Survival of the Biggest: Large Banks and Financial Crises

75 Pages Posted: 19 Aug 2022 Last revised: 21 Jun 2023

See all articles by Matthew Baron

Matthew Baron

Cornell University - Samuel Curtis Johnson Graduate School of Management

Moritz Schularick

University of Bonn - Department of Economics; Centre for Economic Policy Research (CEPR)

Kaspar Zimmermann

Leibniz Institute for Financial Research SAFE

Date Written: June 20, 2023

Abstract

This paper studies a newly compiled data set of annual balance sheets of more than 11,000 commercial banks across 17 advanced economies since 1870. The new data allow us to investigate banking industry structure and bank-level dynamics before, during, and after financial crises. We show that a country's largest banks (i.e., the top-5 by assets) typically gain market share in crises, as small banks fail more often or are absorbed, making the largest banks even more dominant after crises. This is despite the fact that the largest banks tend to take more risk before crises, suffer greater equity losses in crises, and contract their lending more. The survival and expansion of the largest banks, despite their greater losses during crises, appear linked both to substantially higher rates of government rescues and to the fact that their deposit flows are more insensitive to bank losses, compared to smaller banks. We find no evidence that large-bank-dominated systems have lower crisis frequency. Conditional on crises, large-bank-dominated systems see more severe economic outcomes.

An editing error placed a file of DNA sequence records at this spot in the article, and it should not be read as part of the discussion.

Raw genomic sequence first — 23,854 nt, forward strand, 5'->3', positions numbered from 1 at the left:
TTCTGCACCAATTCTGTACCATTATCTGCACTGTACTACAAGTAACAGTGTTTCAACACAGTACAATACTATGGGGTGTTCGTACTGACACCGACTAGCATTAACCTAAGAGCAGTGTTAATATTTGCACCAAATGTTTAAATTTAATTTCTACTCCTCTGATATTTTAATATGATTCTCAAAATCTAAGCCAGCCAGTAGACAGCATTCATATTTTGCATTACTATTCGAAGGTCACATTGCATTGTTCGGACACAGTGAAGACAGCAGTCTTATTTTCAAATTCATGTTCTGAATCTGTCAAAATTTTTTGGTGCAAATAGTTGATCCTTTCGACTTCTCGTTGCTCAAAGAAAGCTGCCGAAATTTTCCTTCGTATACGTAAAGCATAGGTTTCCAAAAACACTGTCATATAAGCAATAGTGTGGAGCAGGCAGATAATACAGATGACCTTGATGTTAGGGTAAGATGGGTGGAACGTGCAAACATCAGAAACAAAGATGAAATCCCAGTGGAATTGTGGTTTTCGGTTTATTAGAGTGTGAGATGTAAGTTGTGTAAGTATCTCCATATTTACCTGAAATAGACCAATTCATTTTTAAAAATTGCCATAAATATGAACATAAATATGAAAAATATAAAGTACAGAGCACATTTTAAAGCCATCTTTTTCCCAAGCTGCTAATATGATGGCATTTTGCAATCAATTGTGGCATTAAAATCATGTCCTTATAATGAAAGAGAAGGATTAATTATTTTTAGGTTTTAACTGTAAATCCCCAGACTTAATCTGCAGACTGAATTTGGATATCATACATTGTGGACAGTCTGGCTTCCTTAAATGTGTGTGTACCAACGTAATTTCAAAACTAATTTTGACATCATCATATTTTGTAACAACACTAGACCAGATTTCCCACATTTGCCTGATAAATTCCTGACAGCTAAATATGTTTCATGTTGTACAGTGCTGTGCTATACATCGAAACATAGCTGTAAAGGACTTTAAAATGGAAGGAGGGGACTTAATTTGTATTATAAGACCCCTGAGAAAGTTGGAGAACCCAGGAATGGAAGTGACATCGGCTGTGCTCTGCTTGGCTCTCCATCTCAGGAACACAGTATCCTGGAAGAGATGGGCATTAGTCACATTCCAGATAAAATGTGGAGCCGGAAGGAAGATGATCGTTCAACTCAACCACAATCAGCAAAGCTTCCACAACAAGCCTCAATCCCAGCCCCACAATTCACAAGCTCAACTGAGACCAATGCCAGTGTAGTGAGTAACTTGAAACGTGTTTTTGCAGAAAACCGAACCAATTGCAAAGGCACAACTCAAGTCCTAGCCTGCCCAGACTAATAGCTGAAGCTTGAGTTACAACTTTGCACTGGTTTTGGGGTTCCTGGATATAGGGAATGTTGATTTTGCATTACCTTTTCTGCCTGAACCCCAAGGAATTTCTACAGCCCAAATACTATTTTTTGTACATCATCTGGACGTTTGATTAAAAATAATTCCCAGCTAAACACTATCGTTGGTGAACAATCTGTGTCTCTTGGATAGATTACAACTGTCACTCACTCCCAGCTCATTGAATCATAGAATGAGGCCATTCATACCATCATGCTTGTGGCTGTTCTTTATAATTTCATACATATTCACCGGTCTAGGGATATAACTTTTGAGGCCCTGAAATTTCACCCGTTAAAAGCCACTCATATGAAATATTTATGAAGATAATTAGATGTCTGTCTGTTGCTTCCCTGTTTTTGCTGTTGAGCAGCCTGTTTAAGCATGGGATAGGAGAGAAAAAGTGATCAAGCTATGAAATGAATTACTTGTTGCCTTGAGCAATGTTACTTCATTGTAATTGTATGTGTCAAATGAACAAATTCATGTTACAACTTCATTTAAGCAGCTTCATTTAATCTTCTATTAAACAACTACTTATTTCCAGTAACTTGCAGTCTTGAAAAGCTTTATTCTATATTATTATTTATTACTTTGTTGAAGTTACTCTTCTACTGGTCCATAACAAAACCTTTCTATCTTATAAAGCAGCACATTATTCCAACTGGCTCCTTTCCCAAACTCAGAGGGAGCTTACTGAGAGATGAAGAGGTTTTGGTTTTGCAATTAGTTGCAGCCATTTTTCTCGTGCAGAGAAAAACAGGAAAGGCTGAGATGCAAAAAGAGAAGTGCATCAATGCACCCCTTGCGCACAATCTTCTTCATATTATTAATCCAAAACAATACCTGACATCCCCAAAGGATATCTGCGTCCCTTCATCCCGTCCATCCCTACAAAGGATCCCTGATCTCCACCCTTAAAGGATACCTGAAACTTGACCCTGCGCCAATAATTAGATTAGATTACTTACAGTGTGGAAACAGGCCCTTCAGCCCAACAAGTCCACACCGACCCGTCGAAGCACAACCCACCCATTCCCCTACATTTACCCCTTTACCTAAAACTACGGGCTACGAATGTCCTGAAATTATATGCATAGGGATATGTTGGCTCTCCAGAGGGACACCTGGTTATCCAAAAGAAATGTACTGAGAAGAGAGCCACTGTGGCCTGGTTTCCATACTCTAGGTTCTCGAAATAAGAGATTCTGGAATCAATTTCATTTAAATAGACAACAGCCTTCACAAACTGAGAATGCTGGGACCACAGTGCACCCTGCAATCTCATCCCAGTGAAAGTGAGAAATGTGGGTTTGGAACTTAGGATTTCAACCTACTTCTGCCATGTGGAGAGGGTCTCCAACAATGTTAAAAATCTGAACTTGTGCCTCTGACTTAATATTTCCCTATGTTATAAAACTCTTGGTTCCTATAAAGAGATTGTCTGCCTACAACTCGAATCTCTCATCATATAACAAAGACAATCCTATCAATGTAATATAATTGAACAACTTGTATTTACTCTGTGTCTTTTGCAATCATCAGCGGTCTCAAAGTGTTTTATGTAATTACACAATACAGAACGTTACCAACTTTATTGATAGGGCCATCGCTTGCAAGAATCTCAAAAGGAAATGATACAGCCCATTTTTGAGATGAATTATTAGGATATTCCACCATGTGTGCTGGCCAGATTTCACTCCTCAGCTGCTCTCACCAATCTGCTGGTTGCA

Keywords: financial history, banking crises, financial regulation

JEL Classification: E02, E44, E51, E61, F44, G01, G18, G21

Suggested Citation

Baron, Matthew and Schularick, Moritz and Zimmermann, Kaspar, Survival of the Biggest: Large Banks and Financial Crises (June 20, 2023). Available at SSRN: https://ssrn.com/abstract=4189014 or http://dx.doi.org/10.2139/ssrn.4189014

Matthew Baron (Contact Author)

Cornell University - Samuel Curtis Johnson Graduate School of Management ( email )

Ithaca, NY 14853
United States

Moritz Schularick

University of Bonn - Department of Economics ( email )

Bonn
Germany

Centre for Economic Policy Research (CEPR)

London
United Kingdom

Kaspar Zimmermann

Leibniz Institute for Financial Research SAFE ( email )

Frankfurt am Main
Germany

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